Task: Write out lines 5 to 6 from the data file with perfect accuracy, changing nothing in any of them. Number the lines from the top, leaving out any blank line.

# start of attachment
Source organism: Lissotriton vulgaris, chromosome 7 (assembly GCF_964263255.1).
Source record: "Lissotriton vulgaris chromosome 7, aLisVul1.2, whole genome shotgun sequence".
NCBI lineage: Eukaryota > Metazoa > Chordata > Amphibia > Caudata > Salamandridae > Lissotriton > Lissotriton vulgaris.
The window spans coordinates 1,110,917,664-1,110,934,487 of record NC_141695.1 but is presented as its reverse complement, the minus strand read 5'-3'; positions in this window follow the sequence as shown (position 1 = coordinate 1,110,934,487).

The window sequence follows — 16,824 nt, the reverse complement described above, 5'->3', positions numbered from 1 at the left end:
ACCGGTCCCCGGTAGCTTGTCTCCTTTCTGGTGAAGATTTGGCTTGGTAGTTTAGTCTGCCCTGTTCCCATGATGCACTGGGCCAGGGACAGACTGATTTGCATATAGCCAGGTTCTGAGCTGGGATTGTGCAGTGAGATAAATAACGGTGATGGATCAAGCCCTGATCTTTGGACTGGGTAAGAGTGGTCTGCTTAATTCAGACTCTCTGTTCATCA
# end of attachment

The window sequence follows — 16,824 nt, the reverse complement described above, 5'->3', positions numbered from 1 at the left end:
ACCGGTCCCCGGTAGCTTGTCTCCTTTCTGGTGAAGATTTGGCTTGGTAGTTTAGTCTGCCCTGTTCCCATGATGCACTGGGCCAGGGACAGACTGATTTGCATATAGCCAGGTTCTGAGCTGGGATTGTGCAGTGAGATAAATAACGGTGATGGATCAAGCCCTGATCTTTGGACTGGGTAAGAGTGGTCTGCTTAATTCAGACTCTCTGTTCATCA